France's constitutional court quashes 'Google tax' proposal
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France's Constitutional Council has given the red card to a new tax law that would make it harder for large companies to avoid paying tax in France.
The measure, known as the ‘Google tax’ was thrown out on Thursday as the government seeks to make France more attractive for foreign businesses looking for a new European location after Brexit.
The "Google tax" targets multinationals that use different countries' tax regimes to reduce tax liabilities had initially been included in France's 2017 budget law.
Earlier this year, Paris police raided the headquarters of Google in as part of an investigation into tax fraud that has been running since 2011.
About 100 tax fraud police, including 25 computer experts, swooped on Google's offices in Paris to investigate charges of aggravated tax fraud and money-laundering.
In February it emerged that French tax authorities are claiming 1.6 billion euros from the US-based tech giant.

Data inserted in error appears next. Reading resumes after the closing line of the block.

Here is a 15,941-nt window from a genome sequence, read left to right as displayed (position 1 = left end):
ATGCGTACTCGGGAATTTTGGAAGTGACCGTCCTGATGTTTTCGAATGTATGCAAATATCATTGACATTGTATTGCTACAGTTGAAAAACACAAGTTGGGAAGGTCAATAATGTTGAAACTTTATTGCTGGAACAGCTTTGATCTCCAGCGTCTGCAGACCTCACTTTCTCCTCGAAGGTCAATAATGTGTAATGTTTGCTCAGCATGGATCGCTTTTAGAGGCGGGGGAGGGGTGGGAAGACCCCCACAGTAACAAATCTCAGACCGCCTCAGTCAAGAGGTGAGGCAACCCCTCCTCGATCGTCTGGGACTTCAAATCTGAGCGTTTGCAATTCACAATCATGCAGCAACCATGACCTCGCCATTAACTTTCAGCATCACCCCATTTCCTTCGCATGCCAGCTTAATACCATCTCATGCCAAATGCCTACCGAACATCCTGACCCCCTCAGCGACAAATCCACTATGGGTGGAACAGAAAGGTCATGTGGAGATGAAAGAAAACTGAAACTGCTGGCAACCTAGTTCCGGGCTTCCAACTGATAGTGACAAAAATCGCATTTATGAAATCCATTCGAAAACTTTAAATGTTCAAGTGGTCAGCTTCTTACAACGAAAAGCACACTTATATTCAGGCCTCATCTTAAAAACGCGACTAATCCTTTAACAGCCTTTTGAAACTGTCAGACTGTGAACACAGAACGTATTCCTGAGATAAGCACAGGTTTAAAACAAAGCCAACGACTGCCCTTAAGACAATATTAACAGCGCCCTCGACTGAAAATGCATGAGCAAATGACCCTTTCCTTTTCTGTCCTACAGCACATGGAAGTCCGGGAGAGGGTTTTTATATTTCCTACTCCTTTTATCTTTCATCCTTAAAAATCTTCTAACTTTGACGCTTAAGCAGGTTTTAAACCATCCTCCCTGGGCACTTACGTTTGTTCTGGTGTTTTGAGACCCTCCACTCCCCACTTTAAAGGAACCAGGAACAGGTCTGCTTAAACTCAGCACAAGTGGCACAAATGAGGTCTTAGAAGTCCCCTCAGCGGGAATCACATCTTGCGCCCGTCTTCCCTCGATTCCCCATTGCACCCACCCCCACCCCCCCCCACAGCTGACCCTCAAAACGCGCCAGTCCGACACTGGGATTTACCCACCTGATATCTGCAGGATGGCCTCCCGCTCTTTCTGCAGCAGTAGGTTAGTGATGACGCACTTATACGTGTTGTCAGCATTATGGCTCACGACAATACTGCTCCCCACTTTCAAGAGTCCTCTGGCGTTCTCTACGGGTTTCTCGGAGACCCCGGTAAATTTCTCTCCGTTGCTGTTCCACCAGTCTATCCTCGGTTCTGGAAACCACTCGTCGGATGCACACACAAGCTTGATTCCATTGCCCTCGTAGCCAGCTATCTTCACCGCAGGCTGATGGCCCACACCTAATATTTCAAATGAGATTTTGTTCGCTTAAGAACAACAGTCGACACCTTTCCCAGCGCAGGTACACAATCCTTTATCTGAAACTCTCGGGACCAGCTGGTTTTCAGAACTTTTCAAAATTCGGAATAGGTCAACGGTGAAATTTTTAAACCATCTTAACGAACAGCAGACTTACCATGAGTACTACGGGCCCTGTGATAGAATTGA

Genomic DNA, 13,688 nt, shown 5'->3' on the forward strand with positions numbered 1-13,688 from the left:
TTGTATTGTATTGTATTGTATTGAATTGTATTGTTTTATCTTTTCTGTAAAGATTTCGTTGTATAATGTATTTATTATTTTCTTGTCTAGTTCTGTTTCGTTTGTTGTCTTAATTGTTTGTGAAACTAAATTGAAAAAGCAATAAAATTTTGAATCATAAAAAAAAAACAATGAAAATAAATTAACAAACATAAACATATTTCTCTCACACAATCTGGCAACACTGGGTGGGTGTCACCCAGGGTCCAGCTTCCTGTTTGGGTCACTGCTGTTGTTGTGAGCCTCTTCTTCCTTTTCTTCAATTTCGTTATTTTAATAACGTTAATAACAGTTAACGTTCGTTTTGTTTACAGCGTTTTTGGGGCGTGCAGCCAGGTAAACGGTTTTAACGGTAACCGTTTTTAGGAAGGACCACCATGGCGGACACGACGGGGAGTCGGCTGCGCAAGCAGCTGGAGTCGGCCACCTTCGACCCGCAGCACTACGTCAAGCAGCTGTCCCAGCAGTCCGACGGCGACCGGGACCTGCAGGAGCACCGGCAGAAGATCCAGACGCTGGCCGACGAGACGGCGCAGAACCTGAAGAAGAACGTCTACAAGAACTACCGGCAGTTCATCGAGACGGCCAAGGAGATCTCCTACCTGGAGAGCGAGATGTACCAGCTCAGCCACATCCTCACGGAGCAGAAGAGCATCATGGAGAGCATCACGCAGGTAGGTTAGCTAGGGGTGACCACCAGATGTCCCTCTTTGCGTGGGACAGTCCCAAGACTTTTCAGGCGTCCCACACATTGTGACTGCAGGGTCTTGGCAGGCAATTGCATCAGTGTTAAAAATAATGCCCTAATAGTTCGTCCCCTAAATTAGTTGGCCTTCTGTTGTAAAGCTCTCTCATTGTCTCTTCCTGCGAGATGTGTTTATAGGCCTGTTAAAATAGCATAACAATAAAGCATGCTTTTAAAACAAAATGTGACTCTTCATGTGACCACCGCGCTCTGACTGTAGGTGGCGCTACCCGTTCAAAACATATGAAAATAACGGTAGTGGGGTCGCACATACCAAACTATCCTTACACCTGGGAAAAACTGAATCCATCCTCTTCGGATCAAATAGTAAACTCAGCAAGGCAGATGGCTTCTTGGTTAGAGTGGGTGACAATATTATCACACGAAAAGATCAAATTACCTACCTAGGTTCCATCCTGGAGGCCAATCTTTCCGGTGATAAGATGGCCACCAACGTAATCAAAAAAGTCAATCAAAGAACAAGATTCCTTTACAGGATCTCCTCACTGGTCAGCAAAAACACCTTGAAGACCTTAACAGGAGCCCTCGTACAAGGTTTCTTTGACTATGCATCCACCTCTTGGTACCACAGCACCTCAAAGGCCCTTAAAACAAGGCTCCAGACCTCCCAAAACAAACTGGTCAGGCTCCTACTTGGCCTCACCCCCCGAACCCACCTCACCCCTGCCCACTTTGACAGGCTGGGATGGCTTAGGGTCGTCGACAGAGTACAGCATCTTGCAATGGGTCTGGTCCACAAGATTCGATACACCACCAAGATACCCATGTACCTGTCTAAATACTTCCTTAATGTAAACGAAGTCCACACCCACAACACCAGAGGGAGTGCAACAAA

French police also raided the Google offices in 2011 as part of an investigation into transfers to its European headquarters in Ireland, which has some of the lowest corporate tax rates in the EU.
Google was given official notification of the current investigation in March 2014.
The company, which is now a subsidiary of the Alphabet group, said that it respects French law and was cooperating with the inquiry.
In January last it reached an agreement with British tax authorities to pay 130 million pounds (172 million euros) for tax arrears covering the last 10 years.
French Finance Minister Michel Sapin ruled out any such deal in France and said that the sums involved were "much higher" here.
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